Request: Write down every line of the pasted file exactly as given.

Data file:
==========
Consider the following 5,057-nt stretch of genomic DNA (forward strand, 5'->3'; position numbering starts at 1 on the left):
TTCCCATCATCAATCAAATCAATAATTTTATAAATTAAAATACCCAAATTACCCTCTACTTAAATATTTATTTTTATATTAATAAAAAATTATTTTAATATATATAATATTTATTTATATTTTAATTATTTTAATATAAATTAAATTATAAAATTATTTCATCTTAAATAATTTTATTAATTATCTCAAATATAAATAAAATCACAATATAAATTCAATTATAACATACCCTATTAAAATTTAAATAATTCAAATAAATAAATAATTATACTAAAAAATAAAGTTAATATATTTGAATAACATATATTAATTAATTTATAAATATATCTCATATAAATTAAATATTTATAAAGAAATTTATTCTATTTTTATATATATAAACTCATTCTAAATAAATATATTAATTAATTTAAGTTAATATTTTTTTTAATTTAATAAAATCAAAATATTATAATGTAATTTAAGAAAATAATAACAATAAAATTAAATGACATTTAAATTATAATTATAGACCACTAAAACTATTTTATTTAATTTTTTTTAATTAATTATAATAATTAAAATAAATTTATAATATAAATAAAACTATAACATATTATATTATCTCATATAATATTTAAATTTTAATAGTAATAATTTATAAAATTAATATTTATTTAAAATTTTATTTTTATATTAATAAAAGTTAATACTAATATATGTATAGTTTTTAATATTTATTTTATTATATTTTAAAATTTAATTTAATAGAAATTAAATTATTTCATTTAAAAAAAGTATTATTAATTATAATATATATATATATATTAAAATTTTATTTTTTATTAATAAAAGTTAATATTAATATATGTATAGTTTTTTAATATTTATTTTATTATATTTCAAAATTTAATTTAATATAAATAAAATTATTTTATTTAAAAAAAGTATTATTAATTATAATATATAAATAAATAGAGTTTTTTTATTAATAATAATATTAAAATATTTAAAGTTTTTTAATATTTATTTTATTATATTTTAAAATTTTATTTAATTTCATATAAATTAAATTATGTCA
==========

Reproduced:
Consider the following 5,057-nt stretch of genomic DNA (forward strand, 5'->3'; position numbering starts at 1 on the left):
TTCCCATCATCAATCAAATCAATAATTTTATAAATTAAAATACCCAAATTACCCTCTACTTAAATATTTATTTTTATATTAATAAAAAATTATTTTAATATATATAATATTTATTTATATTTTAATTATTTTAATATAAATTAAATTATAAAATTATTTCATCTTAAATAATTTTATTAATTATCTCAAATATAAATAAAATCACAATATAAATTCAATTATAACATACCCTATTAAAATTTAAATAATTCAAATAAATAAATAATTATACTAAAAAATAAAGTTAATATATTTGAATAACATATATTAATTAATTTATAAATATATCTCATATAAATTAAATATTTATAAAGAAATTTATTCTATTTTTATATATATAAACTCATTCTAAATAAATATATTAATTAATTTAAGTTAATATTTTTTTTAATTTAATAAAATCAAAATATTATAATGTAATTTAAGAAAATAATAACAATAAAATTAAATGACATTTAAATTATAATTATAGACCACTAAAACTATTTTATTTAATTTTTTTTAATTAATTATAATAATTAAAATAAATTTATAATATAAATAAAACTATAACATATTATATTATCTCATATAATATTTAAATTTTAATAGTAATAATTTATAAAATTAATATTTATTTAAAATTTTATTTTTATATTAATAAAAGTTAATACTAATATATGTATAGTTTTTAATATTTATTTTATTATATTTTAAAATTTAATTTAATAGAAATTAAATTATTTCATTTAAAAAAAGTATTATTAATTATAATATATATATATATATTAAAATTTTATTTTTTATTAATAAAAGTTAATATTAATATATGTATAGTTTTTTAATATTTATTTTATTATATTTCAAAATTTAATTTAATATAAATAAAATTATTTTATTTAAAAAAAGTATTATTAATTATAATATATAAATAAATAGAGTTTTTTTATTAATAATAATATTAAAATATTTAAAGTTTTTTAATATTTATTTTATTATATTTTAAAATTTTATTTAATTTCATATAAATTAAATTATGTCA